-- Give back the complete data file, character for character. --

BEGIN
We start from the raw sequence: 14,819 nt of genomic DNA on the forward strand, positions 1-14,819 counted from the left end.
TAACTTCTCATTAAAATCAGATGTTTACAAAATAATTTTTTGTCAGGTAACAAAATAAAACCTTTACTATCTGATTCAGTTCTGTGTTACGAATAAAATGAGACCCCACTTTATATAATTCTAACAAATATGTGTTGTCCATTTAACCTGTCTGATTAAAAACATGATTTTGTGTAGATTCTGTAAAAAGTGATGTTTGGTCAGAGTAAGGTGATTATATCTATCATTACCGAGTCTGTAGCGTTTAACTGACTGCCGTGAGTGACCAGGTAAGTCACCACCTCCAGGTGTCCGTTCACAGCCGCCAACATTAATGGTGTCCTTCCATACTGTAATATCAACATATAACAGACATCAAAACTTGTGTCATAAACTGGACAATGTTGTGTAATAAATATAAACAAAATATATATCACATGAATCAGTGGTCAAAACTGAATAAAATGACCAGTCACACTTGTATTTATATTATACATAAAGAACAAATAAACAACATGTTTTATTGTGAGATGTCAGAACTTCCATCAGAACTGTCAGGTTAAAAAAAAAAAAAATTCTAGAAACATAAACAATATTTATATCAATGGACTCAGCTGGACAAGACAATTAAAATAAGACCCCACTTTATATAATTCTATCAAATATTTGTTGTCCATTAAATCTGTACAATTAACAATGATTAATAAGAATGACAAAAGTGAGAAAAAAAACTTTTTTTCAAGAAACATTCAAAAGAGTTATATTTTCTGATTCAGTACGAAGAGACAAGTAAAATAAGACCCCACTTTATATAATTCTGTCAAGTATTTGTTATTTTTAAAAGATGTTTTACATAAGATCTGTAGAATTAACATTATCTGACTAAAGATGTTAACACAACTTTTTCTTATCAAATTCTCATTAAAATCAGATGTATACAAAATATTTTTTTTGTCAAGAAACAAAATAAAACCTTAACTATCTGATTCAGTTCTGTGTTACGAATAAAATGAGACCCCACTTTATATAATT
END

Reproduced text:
We start from the raw sequence: 14,819 nt of genomic DNA on the forward strand, positions 1-14,819 counted from the left end.
TAACTTCTCATTAAAATCAGATGTTTACAAAATAATTTTTTGTCAGGTAACAAAATAAAACCTTTACTATCTGATTCAGTTCTGTGTTACGAATAAAATGAGACCCCACTTTATATAATTCTAACAAATATGTGTTGTCCATTTAACCTGTCTGATTAAAAACATGATTTTGTGTAGATTCTGTAAAAAGTGATGTTTGGTCAGAGTAAGGTGATTATATCTATCATTACCGAGTCTGTAGCGTTTAACTGACTGCCGTGAGTGACCAGGTAAGTCACCACCTCCAGGTGTCCGTTCACAGCCGCCAACATTAATGGTGTCCTTCCATACTGTAATATCAACATATAACAGACATCAAAACTTGTGTCATAAACTGGACAATGTTGTGTAATAAATATAAACAAAATATATATCACATGAATCAGTGGTCAAAACTGAATAAAATGACCAGTCACACTTGTATTTATATTATACATAAAGAACAAATAAACAACATGTTTTATTGTGAGATGTCAGAACTTCCATCAGAACTGTCAGGTTAAAAAAAAAAAAAATTCTAGAAACATAAACAATATTTATATCAATGGACTCAGCTGGACAAGACAATTAAAATAAGACCCCACTTTATATAATTCTATCAAATATTTGTTGTCCATTAAATCTGTACAATTAACAATGATTAATAAGAATGACAAAAGTGAGAAAAAAAACTTTTTTTCAAGAAACATTCAAAAGAGTTATATTTTCTGATTCAGTACGAAGAGACAAGTAAAATAAGACCCCACTTTATATAATTCTGTCAAGTATTTGTTATTTTTAAAAGATGTTTTACATAAGATCTGTAGAATTAACATTATCTGACTAAAGATGTTAACACAACTTTTTCTTATCAAATTCTCATTAAAATCAGATGTATACAAAATATTTTTTTTGTCAAGAAACAAAATAAAACCTTAACTATCTGATTCAGTTCTGTGTTACGAATAAAATGAGACCCCACTTTATATAATT